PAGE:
March Madness Math

Sports tournaments are great ways to get your students excited to practice math, and few tournaments generate excitement equal to that of March Madness. Each year, schools that belong to the NCAA fight for a chance to be contenders in the ultimate basketball championship tournament. While many teams will never make it onto the bracket, it seems some teams play well enough to always be a part of the challenge. They are often the ones who produce an illusion of guaranteed wins, but if you have filled out a bracket for this year's games, you know these super teams do not always win, causing the tournament to live up to the name of March Madness. From basic addition lessons to complex activities focusing on probability, March Madness can be used to show students how math has real-world applications.


If you have been working in your classroom with problems regarding probability, then your students understand basic ways to calculate the likelihood of an event occurring when there is a known number of possible outcomes. Surely, your students have calculated the probability of a flipped coin landing heads-up. There is a one in two chance that that will happen since only two possible outcomes exist. Dice rolls have a finite number of outcomes too. Cast a die, predict the side that will land face up, and there is a one in six chance that you will have predicted the outcome correctly. Fill out a March Madness bracket, and you will see that there is little to no chance that you will have created a perfect bracket! Your students will want to know why this is the case in a situation that will end with a team either winning or losing. For each game, it appears that there is a 50% likelihood of a team winning a game. At first glance, this appears to be valid, but upon further examination, students can see how the likelihood of an outcome occurring can be affected by several factors. First of all, unlike dice and coins, basketball teams' abilities are unequal. Especially in Round One of the tournament, winners appear to be obvious. The NCAA has assigned a rank to each. It seems evident that the number one seeds in each of the four divisions will easily beat those teams ranking at the bottom. While their season records speak for them, it is easy to forget factors that can impact the probability of them advancing to the next round.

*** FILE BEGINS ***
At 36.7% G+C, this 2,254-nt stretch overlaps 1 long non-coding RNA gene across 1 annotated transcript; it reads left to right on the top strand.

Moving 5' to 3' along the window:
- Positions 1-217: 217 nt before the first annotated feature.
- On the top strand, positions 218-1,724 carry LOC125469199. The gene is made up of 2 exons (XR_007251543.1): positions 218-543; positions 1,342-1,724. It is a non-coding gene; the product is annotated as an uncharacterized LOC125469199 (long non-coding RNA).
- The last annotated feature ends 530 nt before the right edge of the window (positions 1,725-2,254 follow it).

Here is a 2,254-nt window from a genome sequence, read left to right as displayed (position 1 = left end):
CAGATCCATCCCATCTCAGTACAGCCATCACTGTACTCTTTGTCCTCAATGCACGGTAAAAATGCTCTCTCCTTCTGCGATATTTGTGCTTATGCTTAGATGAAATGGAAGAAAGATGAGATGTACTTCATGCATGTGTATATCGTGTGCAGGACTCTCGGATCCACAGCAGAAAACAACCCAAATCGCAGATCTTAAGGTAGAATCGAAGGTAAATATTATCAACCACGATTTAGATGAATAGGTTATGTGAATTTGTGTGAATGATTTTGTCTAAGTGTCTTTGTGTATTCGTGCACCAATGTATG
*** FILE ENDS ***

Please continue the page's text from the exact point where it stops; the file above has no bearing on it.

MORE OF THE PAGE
What are the Factors?

Ask your students to brainstorm what factors can contribute to the mathematical calculations failing to play out in the real games. For example, one twisted ankle can change everything. If a key player is unable to compete because of an injury, the whole team's ability to play well may suffer. Humans' physical abilities get in the way of predicting a perfect bracket. Injuries are not the only contributing factors of this. Fatigue can be a problem, too. Besides the time of day a game is scheduled for play, travel time can affect each individual's ability, too. These are just a few factors your students will name that can upset the outcome of a game in the tournament. You may want to have your students research numerical information to determine a few other factors that may influence the outcomes of March Madness. With so many teams playing in Round One of the tournament, you can assign each student one team to research. Besides finding their team's current season record, they can research historical data on the team. One important piece of data to locate is the number of wins a team has had during past NCAA tournaments. Students can work to find out which of the teams in the current tournament has had the most championships since the March Madness inception. Once your class has gathered data like this, use it to practice converting fractions to percentages to decimals. Conversion activities can include hands-on experiences, too. Bring your class to the school's basketball court to generate data. What percentage of free throws can each student make? Can students determine the probability of the entire class making a free throw shot? Use this data to practice conversions.

More Basic Skills

Students working through lower-level curricula can still practice basic addition skills during March Madness. As a class, take a look at the final scores of the basketball teams that were earned in Round One of the March Madness tournament. Have students figure the average of points earned in this round. Then, have them compare that calculation to the average number of points scored in subsequent rounds of the tournament. Averages can even be figured for the scores earned by all of the losing teams and by all of the winning teams as well.

Another activity to use in the class is to determine what kinds of goals were made during a game for the final score to be what it is. For practice, present students with a final score from any one of the March Madness games. Have each student predict multiple ways in which the team scored. How many regular goals were made? How many three-point shots were successful? How many free throws swooshed through the net? Students should write a number sentence to illustrate their calculations. Once the predictions have been made, review what really happened on the court. Check the teams' stats to see what went down in history. Extend this activity by having your students use the information on the game to write story problems about the game that include players' names and college affiliation. Practice the math involved by having students trade their problems and figure them. A third student can check the math for accuracy.